When I’ve been doing these short comments on Deadball Era players, I’ve almost always chosen position players. Today I want to change that and look at a pitcher. I’ve chosen Dick Rudolph.
Rudolph came out of New York City via Fordham University to a minor league career in New England and Canada. He got a cup of coffee with the Giants in 1910 and 11, did poorly, and went back to the minors. The Braves brought him to Boston in 1913. He was a “junk ball” pitcher with a good curve, but not much of a fastball. As is usual for these kinds of pitchers, he got by on location and the curve. He was 14-13 in 1913, then became the ace of the Braves staff in 1914, going 26-10. That was the year of the “Miracle Braves.” In last place in July, they came to life and rolled to a pennant, then crushed the world champion Philadelphia Athletics in four straight games in the World Series. Rudolph being the winning pitcher in both games one and four.
After that, he had two more good years going 22-19 in 1915 and 19-12 in 1916. It was his last year with a winning record. In 1918 he developed soreness in his arm. His ERA’s remained good through 1919 and part of his record is a reflection of the declining quality of the team. By 1921 he became a coach who pitched occasionally (8 games over 7 years). He did some work in the minors as an owner, then became the supervisor for the concessionaire at both the Polo Grounds and Yankee Stadium. He died in 1949.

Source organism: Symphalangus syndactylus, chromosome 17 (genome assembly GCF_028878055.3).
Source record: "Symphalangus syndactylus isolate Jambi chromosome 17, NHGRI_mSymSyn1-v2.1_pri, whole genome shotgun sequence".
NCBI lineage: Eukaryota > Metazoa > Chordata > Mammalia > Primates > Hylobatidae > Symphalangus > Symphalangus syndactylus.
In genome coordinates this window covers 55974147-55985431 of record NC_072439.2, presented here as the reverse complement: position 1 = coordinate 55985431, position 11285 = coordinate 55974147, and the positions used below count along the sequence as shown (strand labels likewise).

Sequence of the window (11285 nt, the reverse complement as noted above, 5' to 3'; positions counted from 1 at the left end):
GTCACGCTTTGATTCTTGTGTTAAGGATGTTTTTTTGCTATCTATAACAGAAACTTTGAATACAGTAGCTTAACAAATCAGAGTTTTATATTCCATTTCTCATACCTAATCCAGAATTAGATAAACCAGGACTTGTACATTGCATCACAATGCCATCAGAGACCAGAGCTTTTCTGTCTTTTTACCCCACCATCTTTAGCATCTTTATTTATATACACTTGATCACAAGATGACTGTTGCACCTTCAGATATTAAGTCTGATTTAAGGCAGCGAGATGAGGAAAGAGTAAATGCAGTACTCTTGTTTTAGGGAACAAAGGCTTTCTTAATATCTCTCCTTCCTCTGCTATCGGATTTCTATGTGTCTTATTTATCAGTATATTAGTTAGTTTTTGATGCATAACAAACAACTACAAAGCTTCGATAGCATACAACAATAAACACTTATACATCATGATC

For his career, Rudolph was 121-109 (.526 winning percentage) over 279 games (almost all starts). He had more innings pitched than hits and struck out about twice as many men as he walked. His career ERA was 2.66. Then there are the two World Series wins. His postseason ERA was 0.50 wth 15 strikeouts in 18 innings. He also went 2 for 6 as a hitter and scored a run in the Series.
Rudolph is a good example of a fairly common type of pitcher. They go back all the way to the beginning of the Major Leagues and continue today. It’s the pitcher who has a short, but productive, few years then sees his career collapse for whatever reason, usually an injury. This type still flourishes today, note Mark Prior as an example. Rudolph is one of those that managed to parlay his short period of excellence into a championship.